Volume 15 - Issue 7 - July 2002

Feature »

Fighting Misperceptions About The Podiatry Profession

Camille Ryans | 3466 reads | 0 comments

   There is a tendency for people to fear the unknown. Unfortunately, stereotypes abound about the incapability of the podiatric profession. It is up to everyone involved in the field directly or indirectly not to perpetuate this way of thinking.

   Bias towards podiatry is a double-edged sword. On one side, the laypeople are constantly questioning the profession.



Wound Care Q&A »

How To Handle Black Eschar Formation

48250 reads | 0 comments

Many leading researchers and wound care practitioners have shown that one of the most important elements in treating wounds is performing regular debridement of tissue (such as eschar) which interferes with wound healing. Timothy Shea, DPM, says the standard approach is to initially debride eschar (and other non-viable tissue) until you get down to good viable tissue and do subsequent debridement every seven to 10 days until you see good granulation tissue.
But what about the presence of black eschar? According to Alexander Reyzelman, DPM, there is a bit of controversy over whether you should



Surgical Pearls »

Restoring The Metatarsal Parabola With The Weil Osteotomy

By Thomas Cusumano, DPM | 44048 reads | 0 comments

Metatarsalgia may develop from osseous, neurological, vascular or dermal etiologies. The causes are numerous and commonly involve a cavus foot structure, a long second metatarsal, short first metatarsal, hypermobile first ray, iatrogenic pain from forefoot surgery or manifest from a rheumatology-induced systemic disease. When symptoms persist, you may see callus lesions develop under the affected metatarsal. Keep in mind that these lesions can lead to stress fractures and compensation-induced pains in the lower extremity and back.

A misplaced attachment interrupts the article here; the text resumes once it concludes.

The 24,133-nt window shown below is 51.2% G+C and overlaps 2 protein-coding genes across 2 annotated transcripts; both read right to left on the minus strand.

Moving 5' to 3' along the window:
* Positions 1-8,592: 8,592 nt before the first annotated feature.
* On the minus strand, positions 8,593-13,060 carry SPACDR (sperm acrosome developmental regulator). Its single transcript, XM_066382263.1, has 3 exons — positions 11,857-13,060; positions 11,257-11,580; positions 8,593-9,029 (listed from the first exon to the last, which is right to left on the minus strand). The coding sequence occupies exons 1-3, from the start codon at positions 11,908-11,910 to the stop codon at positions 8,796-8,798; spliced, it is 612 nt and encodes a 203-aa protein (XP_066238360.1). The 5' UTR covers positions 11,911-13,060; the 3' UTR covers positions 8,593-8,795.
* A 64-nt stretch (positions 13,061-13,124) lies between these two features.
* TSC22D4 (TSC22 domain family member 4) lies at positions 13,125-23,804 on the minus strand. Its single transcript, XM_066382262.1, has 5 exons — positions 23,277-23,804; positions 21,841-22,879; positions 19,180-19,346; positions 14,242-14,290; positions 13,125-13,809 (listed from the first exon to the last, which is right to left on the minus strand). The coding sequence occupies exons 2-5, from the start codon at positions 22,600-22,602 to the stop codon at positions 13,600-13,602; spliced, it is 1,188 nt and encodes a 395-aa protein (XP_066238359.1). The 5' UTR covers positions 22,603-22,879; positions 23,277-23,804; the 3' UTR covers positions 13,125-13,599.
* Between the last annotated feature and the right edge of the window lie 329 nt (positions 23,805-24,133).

Feature »

Vascular Intervention In Difficult Wounds

By Richard M. Stillman, MD, FACS | 14581 reads | 0 comments

About four of 1,000 people will develop a leg ulcer during their lives, but the prevalence of leg ulcers rises dramatically with age, increasing to about 1 percent in people over the age of 60 and 2 percent in people over the age of 80. In the U.S., about 3 million people suffer from leg ulceration, costing an annual $4 billion in treatment costs and losses of over 2 million days from work.
In general, diagnosing the cause of leg and foot wounds requires examining the wound, the extremity and the patient. Let’s start by taking a look at venous problems.
Any disease state that leads to ven



Feature »

When You Have To Fire An Employee

By Robert Smith | 7862 reads | 0 comments

Unfortunately, it doesn’t always work out and the staffer you thought to be perfect for your team winds up bringing down your practice in some significant way. It is when you recognize that you must fire the employee that the real work of managing your office truly begins. Indeed, with the increasingly litigious nature of our era, firing staffers has become a problematic process, fraught with many legal and ethical landmines.
“We all know how to terminate someone,” notes Hal Ornstein, DPM, who has a private practice in Howell, N.J. “It’s not hard to say ‘You’re fired.’ The id



Feature »

Treating Stress Failure Injuries In Young Athletes

By Patrick Agnew, DPM | 5224 reads | 0 comments

Is the term “overuse injuries” really appropriate? After all, many so-called “overuse” injuries of the lower extremity are unilateral. In most cases, the right foot is used just as much as the left foot so the term becomes illogical. Perhaps stress failure phenomena would be a more accurate description of these injuries. Some examples of mechanisms leading to stress failure problems include repetitive motion, repetitive loading and repetitive impact.
Your patients might encounter repetitive motion injuries in endurance sports like swimming or sports such as cross-country running or b



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